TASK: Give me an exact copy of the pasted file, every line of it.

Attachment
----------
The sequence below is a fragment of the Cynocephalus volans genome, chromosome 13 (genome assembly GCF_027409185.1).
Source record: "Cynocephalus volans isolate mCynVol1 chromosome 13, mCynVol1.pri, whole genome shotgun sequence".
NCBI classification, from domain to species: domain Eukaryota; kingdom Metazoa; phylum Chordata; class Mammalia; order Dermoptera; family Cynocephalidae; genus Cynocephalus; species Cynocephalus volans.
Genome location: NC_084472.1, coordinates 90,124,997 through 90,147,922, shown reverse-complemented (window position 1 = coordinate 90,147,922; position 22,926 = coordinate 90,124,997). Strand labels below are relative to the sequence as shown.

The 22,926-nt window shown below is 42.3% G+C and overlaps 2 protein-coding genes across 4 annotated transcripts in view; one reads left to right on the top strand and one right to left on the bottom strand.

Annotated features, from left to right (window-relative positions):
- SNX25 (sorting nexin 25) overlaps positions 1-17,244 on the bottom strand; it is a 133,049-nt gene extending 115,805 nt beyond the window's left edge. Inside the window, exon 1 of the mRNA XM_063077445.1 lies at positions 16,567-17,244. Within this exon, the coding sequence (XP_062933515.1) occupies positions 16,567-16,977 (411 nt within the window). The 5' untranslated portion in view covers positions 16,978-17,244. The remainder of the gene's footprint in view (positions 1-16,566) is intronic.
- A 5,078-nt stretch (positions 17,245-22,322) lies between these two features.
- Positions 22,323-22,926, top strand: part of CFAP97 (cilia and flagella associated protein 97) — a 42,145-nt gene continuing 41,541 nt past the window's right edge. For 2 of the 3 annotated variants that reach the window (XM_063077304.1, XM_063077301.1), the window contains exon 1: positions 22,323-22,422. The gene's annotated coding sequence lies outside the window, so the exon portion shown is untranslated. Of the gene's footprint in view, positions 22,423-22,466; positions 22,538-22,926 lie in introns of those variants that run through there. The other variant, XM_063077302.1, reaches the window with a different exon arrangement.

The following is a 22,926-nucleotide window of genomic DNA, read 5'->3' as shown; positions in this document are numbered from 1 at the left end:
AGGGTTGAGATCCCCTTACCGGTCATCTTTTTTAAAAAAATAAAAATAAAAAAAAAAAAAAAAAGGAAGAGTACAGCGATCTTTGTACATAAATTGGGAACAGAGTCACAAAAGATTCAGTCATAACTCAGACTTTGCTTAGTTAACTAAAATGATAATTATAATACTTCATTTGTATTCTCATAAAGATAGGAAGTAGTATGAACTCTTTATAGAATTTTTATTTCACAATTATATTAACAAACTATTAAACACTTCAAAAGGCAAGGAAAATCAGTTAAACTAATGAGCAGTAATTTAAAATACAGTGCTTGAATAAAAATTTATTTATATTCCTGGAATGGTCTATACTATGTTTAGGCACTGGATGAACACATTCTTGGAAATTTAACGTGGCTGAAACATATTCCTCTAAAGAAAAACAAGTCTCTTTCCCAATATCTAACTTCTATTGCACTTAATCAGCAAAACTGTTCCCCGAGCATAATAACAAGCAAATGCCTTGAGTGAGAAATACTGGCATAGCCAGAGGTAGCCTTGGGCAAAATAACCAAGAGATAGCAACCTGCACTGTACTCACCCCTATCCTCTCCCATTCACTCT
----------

The sequence below is a fragment of the Cynocephalus volans genome, chromosome 13 (genome assembly GCF_027409185.1).
Source record: "Cynocephalus volans isolate mCynVol1 chromosome 13, mCynVol1.pri, whole genome shotgun sequence".
NCBI classification, from domain to species: domain Eukaryota; kingdom Metazoa; phylum Chordata; class Mammalia; order Dermoptera; family Cynocephalidae; genus Cynocephalus; species Cynocephalus volans.
Genome location: NC_084472.1, coordinates 90,124,997 through 90,147,922, shown reverse-complemented (window position 1 = coordinate 90,147,922; position 22,926 = coordinate 90,124,997). Strand labels below are relative to the sequence as shown.

The 22,926-nt window shown below is 42.3% G+C and overlaps 2 protein-coding genes across 4 annotated transcripts in view; one reads left to right on the top strand and one right to left on the bottom strand.

Annotated features, from left to right (window-relative positions):
- SNX25 (sorting nexin 25) overlaps positions 1-17,244 on the bottom strand; it is a 133,049-nt gene extending 115,805 nt beyond the window's left edge. Inside the window, exon 1 of the mRNA XM_063077445.1 lies at positions 16,567-17,244. Within this exon, the coding sequence (XP_062933515.1) occupies positions 16,567-16,977 (411 nt within the window). The 5' untranslated portion in view covers positions 16,978-17,244. The remainder of the gene's footprint in view (positions 1-16,566) is intronic.
- A 5,078-nt stretch (positions 17,245-22,322) lies between these two features.
- Positions 22,323-22,926, top strand: part of CFAP97 (cilia and flagella associated protein 97) — a 42,145-nt gene continuing 41,541 nt past the window's right edge. For 2 of the 3 annotated variants that reach the window (XM_063077304.1, XM_063077301.1), the window contains exon 1: positions 22,323-22,422. The gene's annotated coding sequence lies outside the window, so the exon portion shown is untranslated. Of the gene's footprint in view, positions 22,423-22,466; positions 22,538-22,926 lie in introns of those variants that run through there. The other variant, XM_063077302.1, reaches the window with a different exon arrangement.

The following is a 22,926-nucleotide window of genomic DNA, read 5'->3' as shown; positions in this document are numbered from 1 at the left end:
AGGGTTGAGATCCCCTTACCGGTCATCTTTTTTAAAAAAATAAAAATAAAAAAAAAAAAAAAAAGGAAGAGTACAGCGATCTTTGTACATAAATTGGGAACAGAGTCACAAAAGATTCAGTCATAACTCAGACTTTGCTTAGTTAACTAAAATGATAATTATAATACTTCATTTGTATTCTCATAAAGATAGGAAGTAGTATGAACTCTTTATAGAATTTTTATTTCACAATTATATTAACAAACTATTAAACACTTCAAAAGGCAAGGAAAATCAGTTAAACTAATGAGCAGTAATTTAAAATACAGTGCTTGAATAAAAATTTATTTATATTCCTGGAATGGTCTATACTATGTTTAGGCACTGGATGAACACATTCTTGGAAATTTAACGTGGCTGAAACATATTCCTCTAAAGAAAAACAAGTCTCTTTCCCAATATCTAACTTCTATTGCACTTAATCAGCAAAACTGTTCCCCGAGCATAATAACAAGCAAATGCCTTGAGTGAGAAATACTGGCATAGCCAGAGGTAGCCTTGGGCAAAATAACCAAGAGATAGCAACCTGCACTGTACTCACCCCTATCCTCTCCCATTCACTCT